An old joke I found in Mark Forsyth's "The Etymologicon", originally mentioned in the OED

A country lad, having been reproved for calling persons by their Christian names, being sent by his master to borrow a dictionary, thought to show his breeding by asking for a Richard Snary.

I understand the joke (for those who don't, the boy misheard Dictionary as Dick Snary, thinking it's a man's name.

Ignoring the outdated pronunciation needed for the joke to work, the confusion only works with "borrow a dictionary" and "borrow a Dick Snary"

It doesn't work in modern English, "get a dictionary" and "get Dick Snary" doesn't quite have the same effect.

But what does this old-fashioned article "a" before a person's name mean?

  • 1
    Nothing. Per the joke, the boy is simply repeating what he thought his master said. Commented Nov 21, 2018 at 21:18
  • this may be more of a question for "english language and usage"
    – Fummy
    Commented Nov 21, 2018 at 21:19
  • 1
    One might ask "is there a Richard Snary in the house?" Commented Nov 21, 2018 at 21:45
  • In the UK, I don't know about elsewhere, you can use an indefinite article before a person's name to mean "a person named", especially if the person has not previously been mentioned or is unknown to the listener or reader. Commented Nov 21, 2018 at 21:58
  • @MichaelHarvey it works the same in the U.S.
    – Andrew
    Commented Nov 21, 2018 at 22:32

1 Answer 1


Your objection to the joke is valid in older or current English. It would work fine if you phrased it as borrowing some person's time, as a polite way to ask for their help:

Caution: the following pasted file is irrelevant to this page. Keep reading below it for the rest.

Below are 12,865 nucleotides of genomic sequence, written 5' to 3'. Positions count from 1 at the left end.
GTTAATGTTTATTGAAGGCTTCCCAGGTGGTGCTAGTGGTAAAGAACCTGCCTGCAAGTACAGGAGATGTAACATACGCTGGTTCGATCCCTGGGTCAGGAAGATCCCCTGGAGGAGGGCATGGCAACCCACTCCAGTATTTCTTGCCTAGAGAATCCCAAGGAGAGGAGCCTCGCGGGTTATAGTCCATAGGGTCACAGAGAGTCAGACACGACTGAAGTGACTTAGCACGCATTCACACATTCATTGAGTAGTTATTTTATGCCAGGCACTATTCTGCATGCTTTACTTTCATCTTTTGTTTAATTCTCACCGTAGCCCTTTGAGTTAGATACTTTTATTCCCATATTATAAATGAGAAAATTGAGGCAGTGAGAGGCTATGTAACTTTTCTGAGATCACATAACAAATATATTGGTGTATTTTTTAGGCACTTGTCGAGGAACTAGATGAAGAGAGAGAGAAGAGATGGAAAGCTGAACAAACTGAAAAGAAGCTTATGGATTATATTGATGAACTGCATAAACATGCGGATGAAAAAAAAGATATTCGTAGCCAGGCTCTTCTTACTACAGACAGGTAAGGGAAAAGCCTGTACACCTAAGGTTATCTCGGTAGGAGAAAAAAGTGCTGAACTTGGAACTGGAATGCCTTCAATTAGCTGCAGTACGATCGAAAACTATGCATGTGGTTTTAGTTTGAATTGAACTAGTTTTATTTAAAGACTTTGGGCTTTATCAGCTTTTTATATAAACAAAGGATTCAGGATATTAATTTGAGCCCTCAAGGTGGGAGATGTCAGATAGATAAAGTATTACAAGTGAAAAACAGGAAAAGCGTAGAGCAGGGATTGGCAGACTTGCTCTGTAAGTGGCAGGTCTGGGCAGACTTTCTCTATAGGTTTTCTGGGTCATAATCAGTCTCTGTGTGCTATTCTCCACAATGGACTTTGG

The boy asked if his master could borrow a Mr. Richard Snary (for a short while).

The use of "a" before a person's name indicates that the boy knows the name of the person, but not who exactly is that person, or even if that person is actually there. For example, suppose you call somewhere to ask for a particular person, but you're not sure if you have the right location:

Receptionist: Hello, this is the White House. How may I direct your call?

You: Hi, by any chance is there a Donald Trump there? Might be a Ronald Trump.

Side note: The only truly archaic part of the joke is the use of "master", a title which is rarely used nowadays, and almost never with the possessive as "his/her/your/my master". That would sound medieval, or possibly mad scientist. Nowadays we would say something like "boss", "teacher", "professor", or "tutor", depending on the exact nature of the relationship.

Ironically, in some contexts (usually art-related), "maestro" is a valid title, even though it literally is Italian for "master".

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